When the chicken’s done (feel free to bite into a piece to tell – pink in the center isn’t done for most people, for example), set it aside and let it drain, possibly in the same bowl as your bacon.  Chicken thighs are super-forgiving to cook, and they’ll stay moist for much longer than breast meat, so you don’t have to obsess too much on this.

Now, it’s time to multi-task.  Your pasta water should be boiling by now, so toss in the penne.  It’ll probably need to cook for 7-8 minutes, but be sure to check the side of the box, just in case.  Don’t forget to give it a stir every so often, just to encourage it to not stick to the bottom of the pot.

At the same time, get another decently-sized pot, set it over medium heat, and add the butter.  When it gets nice and melted, it’s time to build your faux-alfredo (fauxfredo?) sauce.  Toss in the onion, and let it cook for a few minutes.  You want it nice and soft and translucent.  After 3-4 minutes, add your garlic.  Stir this mixture constantly to keep the garlic from burning.  It should only need to cook for about a minute.  You’ll know it’s done because the garlic will start to smell all…garlicky.

Now, add your milk.  Whisk like crazy while you do so, just to help it combine.  Add the chicken boullion powder and the cream cheese.  Stir until the cream cheese melts, and the entire concoction gets smooth.

Is your pasta done?  Be sure and keep an eye on that clock, we don’t want it to over cook.  When it’s finished cooking, go ahead and drain it into a colander and set it aside.  Don’t rinse it, though.  We want some of that starchy water to help tighten up our sauce.  Just let it sit and drain.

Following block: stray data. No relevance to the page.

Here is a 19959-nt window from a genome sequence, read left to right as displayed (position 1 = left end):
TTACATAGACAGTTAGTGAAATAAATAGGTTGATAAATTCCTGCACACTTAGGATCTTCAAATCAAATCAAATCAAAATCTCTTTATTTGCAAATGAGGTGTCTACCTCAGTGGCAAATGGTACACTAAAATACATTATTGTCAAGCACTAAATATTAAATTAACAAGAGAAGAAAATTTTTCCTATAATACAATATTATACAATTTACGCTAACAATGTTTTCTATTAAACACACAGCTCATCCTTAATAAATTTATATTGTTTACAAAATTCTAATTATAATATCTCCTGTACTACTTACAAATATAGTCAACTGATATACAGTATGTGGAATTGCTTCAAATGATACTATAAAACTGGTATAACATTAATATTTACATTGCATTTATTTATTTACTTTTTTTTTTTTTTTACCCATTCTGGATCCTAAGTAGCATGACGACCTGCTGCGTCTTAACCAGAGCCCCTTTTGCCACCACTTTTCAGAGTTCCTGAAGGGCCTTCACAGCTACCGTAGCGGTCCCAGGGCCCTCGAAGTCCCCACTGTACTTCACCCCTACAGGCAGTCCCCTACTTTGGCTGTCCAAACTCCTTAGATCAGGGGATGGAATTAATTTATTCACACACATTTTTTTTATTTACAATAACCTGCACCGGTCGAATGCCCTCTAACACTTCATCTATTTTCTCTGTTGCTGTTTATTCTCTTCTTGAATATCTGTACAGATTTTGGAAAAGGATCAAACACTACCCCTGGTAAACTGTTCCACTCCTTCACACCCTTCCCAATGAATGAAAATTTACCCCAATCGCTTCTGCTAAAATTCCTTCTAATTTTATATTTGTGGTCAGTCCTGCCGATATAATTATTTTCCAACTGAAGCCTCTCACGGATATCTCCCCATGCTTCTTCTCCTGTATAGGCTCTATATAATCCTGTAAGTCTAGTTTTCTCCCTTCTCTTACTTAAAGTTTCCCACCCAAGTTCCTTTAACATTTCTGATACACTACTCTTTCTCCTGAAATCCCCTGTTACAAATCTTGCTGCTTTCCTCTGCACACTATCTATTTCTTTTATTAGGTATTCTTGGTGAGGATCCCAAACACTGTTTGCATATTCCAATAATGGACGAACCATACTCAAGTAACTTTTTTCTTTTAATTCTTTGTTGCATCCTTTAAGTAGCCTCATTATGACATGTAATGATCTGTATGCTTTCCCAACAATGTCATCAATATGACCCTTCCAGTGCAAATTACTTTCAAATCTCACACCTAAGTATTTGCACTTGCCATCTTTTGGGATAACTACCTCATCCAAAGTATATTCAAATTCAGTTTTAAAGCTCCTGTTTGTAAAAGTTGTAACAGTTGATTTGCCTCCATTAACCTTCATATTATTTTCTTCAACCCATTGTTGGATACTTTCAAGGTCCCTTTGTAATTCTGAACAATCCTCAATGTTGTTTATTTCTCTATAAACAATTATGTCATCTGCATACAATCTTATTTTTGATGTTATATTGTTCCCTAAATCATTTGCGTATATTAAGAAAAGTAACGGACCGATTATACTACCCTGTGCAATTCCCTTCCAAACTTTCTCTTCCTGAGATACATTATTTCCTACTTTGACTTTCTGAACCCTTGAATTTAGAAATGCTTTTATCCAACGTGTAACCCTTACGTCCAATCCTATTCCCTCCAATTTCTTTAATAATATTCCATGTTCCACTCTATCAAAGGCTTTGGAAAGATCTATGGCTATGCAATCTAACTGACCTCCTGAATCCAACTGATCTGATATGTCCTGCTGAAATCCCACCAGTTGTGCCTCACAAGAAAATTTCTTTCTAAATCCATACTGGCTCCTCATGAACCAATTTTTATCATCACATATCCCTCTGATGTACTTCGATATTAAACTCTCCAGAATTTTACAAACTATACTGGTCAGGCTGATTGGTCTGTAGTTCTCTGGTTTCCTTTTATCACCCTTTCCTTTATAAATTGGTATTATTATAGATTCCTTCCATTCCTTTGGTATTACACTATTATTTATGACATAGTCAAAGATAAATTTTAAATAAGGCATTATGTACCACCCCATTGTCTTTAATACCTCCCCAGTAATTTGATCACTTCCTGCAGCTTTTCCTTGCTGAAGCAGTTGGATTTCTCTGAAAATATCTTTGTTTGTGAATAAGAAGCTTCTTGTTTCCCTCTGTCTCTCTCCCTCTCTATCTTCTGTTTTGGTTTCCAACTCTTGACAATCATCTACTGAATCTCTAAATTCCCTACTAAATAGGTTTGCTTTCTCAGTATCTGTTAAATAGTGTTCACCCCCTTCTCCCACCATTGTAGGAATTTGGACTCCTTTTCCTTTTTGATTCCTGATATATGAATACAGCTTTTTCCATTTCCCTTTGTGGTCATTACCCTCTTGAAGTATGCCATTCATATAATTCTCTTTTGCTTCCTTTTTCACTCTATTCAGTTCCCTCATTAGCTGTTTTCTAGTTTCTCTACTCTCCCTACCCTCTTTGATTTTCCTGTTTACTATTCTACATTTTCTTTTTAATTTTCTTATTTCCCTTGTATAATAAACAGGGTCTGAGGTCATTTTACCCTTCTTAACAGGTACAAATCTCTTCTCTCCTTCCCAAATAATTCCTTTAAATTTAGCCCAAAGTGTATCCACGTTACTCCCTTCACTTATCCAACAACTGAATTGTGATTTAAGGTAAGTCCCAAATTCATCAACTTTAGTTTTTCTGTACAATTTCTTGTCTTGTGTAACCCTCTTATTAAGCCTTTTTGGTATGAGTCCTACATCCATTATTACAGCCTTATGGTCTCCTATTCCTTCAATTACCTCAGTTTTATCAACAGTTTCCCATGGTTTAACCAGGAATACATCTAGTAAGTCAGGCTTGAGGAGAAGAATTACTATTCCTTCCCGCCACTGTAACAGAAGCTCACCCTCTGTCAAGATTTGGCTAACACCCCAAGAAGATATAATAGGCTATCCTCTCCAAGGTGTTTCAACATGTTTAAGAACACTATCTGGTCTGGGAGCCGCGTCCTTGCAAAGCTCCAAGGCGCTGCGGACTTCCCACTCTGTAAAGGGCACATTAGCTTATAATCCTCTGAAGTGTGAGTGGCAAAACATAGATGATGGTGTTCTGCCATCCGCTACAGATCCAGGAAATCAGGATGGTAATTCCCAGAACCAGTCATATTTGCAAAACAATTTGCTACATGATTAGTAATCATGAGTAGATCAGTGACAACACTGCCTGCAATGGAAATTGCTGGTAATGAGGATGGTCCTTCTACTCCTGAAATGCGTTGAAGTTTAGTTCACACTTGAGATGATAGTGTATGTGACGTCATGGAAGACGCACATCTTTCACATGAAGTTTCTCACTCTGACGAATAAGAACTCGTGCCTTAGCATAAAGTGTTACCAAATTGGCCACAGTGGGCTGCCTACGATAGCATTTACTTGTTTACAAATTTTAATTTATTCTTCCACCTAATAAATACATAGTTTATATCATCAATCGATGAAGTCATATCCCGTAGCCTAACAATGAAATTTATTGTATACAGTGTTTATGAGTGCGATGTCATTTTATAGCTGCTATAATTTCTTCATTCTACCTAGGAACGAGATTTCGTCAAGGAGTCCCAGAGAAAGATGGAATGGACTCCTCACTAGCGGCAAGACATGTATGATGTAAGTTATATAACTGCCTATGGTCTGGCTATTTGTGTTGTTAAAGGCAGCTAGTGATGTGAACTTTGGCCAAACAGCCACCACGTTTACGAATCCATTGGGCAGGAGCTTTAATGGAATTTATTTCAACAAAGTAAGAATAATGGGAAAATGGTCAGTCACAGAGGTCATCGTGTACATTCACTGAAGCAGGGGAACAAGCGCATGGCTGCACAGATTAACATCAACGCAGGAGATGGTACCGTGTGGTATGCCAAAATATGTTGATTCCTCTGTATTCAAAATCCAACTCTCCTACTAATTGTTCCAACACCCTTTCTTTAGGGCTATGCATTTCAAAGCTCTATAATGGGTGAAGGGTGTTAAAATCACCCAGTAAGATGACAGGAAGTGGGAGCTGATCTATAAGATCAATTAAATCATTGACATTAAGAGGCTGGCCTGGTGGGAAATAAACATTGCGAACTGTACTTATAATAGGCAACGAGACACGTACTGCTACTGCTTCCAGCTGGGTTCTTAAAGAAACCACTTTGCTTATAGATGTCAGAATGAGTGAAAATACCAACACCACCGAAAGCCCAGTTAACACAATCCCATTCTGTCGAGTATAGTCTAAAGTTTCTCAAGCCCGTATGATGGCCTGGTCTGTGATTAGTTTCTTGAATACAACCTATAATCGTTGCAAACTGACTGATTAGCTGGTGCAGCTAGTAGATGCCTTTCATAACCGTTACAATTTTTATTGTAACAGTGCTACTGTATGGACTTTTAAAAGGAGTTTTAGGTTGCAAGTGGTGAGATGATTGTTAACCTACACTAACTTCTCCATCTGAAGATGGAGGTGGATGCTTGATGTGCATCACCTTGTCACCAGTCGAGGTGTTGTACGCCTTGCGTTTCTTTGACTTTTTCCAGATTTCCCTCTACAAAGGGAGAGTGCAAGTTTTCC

Back to the sauce!  Add the ranch dressing and the rest of your seasonings.  Stir until it’s smooth, and let it come to a boil.  It shouldn’t take too long to see some bubbles.  While you’re waiting, taste the sauce.  It should taste pretty awesome at this point, but feel free to adjust the salt and pepper level, or increase the heat.  Just keep in mind, the pasta’s coming, and that will add some salt to your mix.

When the sauce begins to bubble, that means it’s time to finish this up and get it in the oven.  Drop the heat to low and add your cheese; there should be plenty of heat to melt it.  Once it’s smooth, add the bacon and the chicken back in and stir to combine.  Once that’s done, add in the pasta and give it another few stirs to bring everything together.

Transfer the mix to your baking dish, and pop it in the oven to bake.  20 to 25 minutes should make sure everything’s nice and warm and blended.  You could even stick it under the broiler for a couple of minutes, if you’d like to see more of that nice browning on top.

Once it’s done, pull it out and let it sit for 5-10 minutes before you dig in.  This will probably be the hardest part.  Serve it with a simple salad and some bread, and you’ve got a meal.  Or, just eat it straight from the pan.  Whatever you do, don’t throw out the leftovers – they only get better as time goes by.

Ultimately, remember that this is cooking, not baking.  Feel free to experiment and adjust until you make something that you love as much as we love this.